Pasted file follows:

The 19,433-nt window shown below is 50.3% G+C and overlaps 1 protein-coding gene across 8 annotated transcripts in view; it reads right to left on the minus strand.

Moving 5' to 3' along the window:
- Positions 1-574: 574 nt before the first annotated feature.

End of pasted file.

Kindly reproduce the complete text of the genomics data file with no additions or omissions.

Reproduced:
The 19,433-nt window shown below is 50.3% G+C and overlaps 1 protein-coding gene across 8 annotated transcripts in view; it reads right to left on the minus strand.

Moving 5' to 3' along the window:
- Positions 1-574: 574 nt before the first annotated feature.